US Navy, Air Force Order 16 More F-35 Joint Strike Fighter Jets From Lockheed Martin – Pentagon

The US Navy and Air Force have ordered from Lockheed Martin another 16 F-35 Joint Strike Fighter jets costing more than $1 billion in all, the Defense Department announced.

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“Lockheed Martin Aeronautics Company [of] Fort Worth, Texas is awarded a $1,099,631,252 modification … contract,” the Defense Department said in a press release on Friday. “This modification exercises options for the production and delivery of 16, Lot 15 F-35 Lightning II aircraft: 10 for the Air Force and six for the Marine Corps.”

The defense Department said work on the contract will be performed in Fort Worth, Texas (57%); El Segundo, California (14%); Warton, United Kingdom (9%); Cameri, Italy (4%) and other locations and is expected to be completed in May 2026.

In July, Air Force Chief of Staff Gen. Charles Brown described the F-35 jet as the cornerstone of the US fighter fleet for the foreseeable future. However, critics continue to charge that the Air Force and Lockheed Martin have not addressed the aircraft more than 860 remaining technical issues.

Lockheed Martin F-35 Lightning II - Wikipedia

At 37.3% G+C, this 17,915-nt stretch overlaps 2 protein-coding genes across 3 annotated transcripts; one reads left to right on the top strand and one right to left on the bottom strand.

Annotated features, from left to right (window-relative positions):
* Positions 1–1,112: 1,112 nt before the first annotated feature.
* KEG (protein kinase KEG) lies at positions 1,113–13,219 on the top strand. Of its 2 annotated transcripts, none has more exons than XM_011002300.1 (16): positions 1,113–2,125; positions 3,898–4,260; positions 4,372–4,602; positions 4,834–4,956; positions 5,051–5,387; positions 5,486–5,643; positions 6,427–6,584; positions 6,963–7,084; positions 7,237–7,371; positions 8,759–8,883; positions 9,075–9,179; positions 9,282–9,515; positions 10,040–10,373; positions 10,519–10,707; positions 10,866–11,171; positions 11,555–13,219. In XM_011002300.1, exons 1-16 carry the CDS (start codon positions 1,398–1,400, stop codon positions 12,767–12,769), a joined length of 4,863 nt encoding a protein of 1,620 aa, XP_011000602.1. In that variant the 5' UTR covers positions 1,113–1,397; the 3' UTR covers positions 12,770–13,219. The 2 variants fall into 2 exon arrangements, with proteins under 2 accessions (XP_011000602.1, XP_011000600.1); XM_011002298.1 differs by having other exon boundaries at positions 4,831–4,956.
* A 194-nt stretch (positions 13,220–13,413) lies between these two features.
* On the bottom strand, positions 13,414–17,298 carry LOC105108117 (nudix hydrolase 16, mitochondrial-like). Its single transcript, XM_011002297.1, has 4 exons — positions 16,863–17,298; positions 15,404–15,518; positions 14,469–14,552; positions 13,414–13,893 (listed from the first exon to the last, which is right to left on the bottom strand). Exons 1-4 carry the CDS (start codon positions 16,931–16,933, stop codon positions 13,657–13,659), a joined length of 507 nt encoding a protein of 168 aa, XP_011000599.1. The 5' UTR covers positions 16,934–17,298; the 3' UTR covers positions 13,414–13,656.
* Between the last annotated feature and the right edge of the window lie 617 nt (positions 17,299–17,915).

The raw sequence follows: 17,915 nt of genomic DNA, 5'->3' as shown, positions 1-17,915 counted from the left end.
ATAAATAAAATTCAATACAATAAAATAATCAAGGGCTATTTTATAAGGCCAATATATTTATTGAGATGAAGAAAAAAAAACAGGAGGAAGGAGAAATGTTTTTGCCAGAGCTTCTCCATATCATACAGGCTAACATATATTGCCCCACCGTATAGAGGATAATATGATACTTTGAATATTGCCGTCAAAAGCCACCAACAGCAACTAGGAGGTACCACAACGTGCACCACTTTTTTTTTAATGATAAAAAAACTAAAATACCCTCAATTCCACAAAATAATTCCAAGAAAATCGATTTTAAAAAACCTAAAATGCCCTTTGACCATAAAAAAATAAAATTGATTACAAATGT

Lockheed Martin F-35 Lightning II – Wikipedia

The F-35 development began in 2001 and the weapon system has turned out to be the most expensive one in US history. The F-35 program has been delayed more than eight years and is $165 billion over the original cost expectations, according to the Government Accountability Office.

Recently, F-35 was in the news when an MQ-25 drone for the first time refueled a Lightning II Joint Strike Fighter. “The US Navy and Boeing have used the MQ-25TM T1 test asset to refuel a US Navy F-35C Lightning II fighter jet for the first time, once again demonstrating the aircraft’s ability to achieve its primary aerial refueling mission,” Boeing said in a news release.

It was the third refueling mission for the Boeing-owned test asset in just over three months, advancing the test program for the Navy’s first operational carrier-based unmanned aircraft.

“Every test flight with another Type/Model/Series aircraft gets us one step closer to rapidly delivering a fully mission-capable MQ-25 to the fleet. Stingray’s unmatched refueling capability is going to increase the Navy’s power projection and provide operational flexibility to the Carrier Strike Group commanders.” US Navy’s Unmanned Carrier Aviation program manager Captain Chad Reed said in the release.

During a test flight on September 13, an F-35C test pilot conducted a successful wake survey behind the MQ-25TM T1 to ensure performance and stability before making contact with T1’s aerial refueling drogue and receiving fuel, the release said.